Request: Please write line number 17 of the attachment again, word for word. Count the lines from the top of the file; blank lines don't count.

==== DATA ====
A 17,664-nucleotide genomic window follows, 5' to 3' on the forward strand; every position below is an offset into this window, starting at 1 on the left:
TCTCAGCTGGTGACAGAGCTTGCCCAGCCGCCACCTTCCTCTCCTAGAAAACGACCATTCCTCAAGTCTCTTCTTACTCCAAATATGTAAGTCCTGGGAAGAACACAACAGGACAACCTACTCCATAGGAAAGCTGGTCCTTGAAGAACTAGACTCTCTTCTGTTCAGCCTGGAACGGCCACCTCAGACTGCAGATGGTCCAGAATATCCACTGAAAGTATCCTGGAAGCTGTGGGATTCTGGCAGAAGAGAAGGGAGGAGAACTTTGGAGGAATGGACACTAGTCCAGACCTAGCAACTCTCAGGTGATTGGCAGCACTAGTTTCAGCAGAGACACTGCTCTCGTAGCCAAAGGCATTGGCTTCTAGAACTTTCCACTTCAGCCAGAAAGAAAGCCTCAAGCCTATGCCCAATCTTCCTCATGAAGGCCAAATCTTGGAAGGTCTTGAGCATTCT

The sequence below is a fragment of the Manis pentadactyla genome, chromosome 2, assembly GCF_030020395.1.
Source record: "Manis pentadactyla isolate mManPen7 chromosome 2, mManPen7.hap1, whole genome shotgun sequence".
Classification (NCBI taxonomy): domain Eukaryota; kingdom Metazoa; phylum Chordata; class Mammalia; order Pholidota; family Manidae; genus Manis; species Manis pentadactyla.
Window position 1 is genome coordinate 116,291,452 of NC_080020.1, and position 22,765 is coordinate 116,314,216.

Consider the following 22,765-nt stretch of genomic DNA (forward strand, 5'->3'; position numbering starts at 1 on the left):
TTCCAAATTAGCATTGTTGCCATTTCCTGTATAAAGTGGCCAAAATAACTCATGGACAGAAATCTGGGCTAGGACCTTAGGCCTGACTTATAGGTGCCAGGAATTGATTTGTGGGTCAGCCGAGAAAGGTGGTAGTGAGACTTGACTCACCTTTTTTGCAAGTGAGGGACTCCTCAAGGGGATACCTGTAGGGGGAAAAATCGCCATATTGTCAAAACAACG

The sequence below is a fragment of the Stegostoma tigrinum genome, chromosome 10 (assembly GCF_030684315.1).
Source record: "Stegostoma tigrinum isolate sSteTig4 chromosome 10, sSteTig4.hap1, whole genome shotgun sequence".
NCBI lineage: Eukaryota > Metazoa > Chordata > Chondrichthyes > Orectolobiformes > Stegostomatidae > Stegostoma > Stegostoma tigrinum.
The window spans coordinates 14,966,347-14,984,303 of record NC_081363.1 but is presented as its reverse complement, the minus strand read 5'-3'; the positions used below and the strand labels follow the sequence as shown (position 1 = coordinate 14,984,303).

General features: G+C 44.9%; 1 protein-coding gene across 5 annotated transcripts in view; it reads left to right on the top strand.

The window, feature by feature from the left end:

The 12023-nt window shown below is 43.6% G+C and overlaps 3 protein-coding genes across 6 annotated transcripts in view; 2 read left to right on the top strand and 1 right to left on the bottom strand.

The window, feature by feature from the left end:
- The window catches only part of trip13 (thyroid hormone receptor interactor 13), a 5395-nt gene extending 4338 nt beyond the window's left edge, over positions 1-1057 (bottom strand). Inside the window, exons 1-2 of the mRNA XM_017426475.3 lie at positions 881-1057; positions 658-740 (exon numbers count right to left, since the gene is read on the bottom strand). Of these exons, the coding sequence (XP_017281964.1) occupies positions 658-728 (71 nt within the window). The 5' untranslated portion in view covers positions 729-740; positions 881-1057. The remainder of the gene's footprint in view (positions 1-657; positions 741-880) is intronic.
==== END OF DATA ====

- The window catches only part of trip13 (thyroid hormone receptor interactor 13), a 5395-nt gene extending 4338 nt beyond the window's left edge, over positions 1-1057 (bottom strand). Inside the window, exons 1-2 of the mRNA XM_017426475.3 lie at positions 881-1057; positions 658-740 (exon numbers count right to left, since the gene is read on the bottom strand). Of these exons, the coding sequence (XP_017281964.1) occupies positions 658-728 (71 nt within the window). The 5' untranslated portion in view covers positions 729-740; positions 881-1057. The remainder of the gene's footprint in view (positions 1-657; positions 741-880) is intronic.